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. Last Updated: 07/27/2016

Iran Says Russia Won't Share Radar

TEHRAN, Iran -- Iran's Foreign Ministry said Sunday that it had received indications from President Vladimir Putin that he would not follow through with an offer to allow the United States to use a radar station in Azerbaijan for missile defense against Tehran.

"It seems Russia does not plan to make decisions that may cause instability and insecurity in the region, where it [Russia] is located," ministry spokesman Mohammad Ali Hosseini said.

Russia has not publicly altered its offer to share the Gabala radar station and Kremlin officials had no immediate comment Sunday on Iran's claim.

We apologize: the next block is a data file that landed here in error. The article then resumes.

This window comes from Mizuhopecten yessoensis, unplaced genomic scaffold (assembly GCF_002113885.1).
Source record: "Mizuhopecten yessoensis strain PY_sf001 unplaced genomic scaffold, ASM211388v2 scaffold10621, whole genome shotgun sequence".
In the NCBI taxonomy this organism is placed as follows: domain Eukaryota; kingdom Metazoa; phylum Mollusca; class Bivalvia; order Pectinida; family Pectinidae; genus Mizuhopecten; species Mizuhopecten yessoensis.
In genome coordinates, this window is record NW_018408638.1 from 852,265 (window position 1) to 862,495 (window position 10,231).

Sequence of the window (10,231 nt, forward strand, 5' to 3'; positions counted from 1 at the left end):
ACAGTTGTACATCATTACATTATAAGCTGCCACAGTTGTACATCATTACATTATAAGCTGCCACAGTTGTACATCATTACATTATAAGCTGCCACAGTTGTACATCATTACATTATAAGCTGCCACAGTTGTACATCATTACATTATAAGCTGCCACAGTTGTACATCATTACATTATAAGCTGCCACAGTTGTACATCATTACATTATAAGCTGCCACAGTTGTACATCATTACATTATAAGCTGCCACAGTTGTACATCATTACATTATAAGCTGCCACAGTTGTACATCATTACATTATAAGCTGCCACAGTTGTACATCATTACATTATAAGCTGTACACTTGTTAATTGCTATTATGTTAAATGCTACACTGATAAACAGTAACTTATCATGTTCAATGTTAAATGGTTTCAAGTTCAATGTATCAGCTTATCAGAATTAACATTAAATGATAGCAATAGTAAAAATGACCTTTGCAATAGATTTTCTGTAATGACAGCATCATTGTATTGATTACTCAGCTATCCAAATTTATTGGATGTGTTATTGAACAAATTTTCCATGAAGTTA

Hosseini said his ministry had summoned the Russian and Azeri ambassadors to discuss Putin's surprise counteroffer to U.S. plans to install a missile defense shield in Central Europe. He said Iranian ambassadors in Moscow and Baku, Azerbaijan's capital, had also discussed the issue with their host countries.

The U.S. administration, meanwhile, said Friday that it was treating Putin's proposal seriously -- despite comments from Defense Secretary Robert Gates a day earlier that Washington intended to proceed with its missile defense plans in Central Europe.

In Brussels, Gates on Friday met briefly with Defense Minister Anatoly Serdyukov and said the two had not discussed the missile defense plans at all.

"I guess I would have to say, honestly, I was somewhat surprised," Gates said.

Gates said he did not bring the matter up in his session with Serdyukov because "I felt I'd been pretty explicit yesterday in the session so I didn't feel the need to." Instead, Gates said, they talked about plans for a meeting between Putin and U.S. President George W. Bush in Maine on July 1 and 2.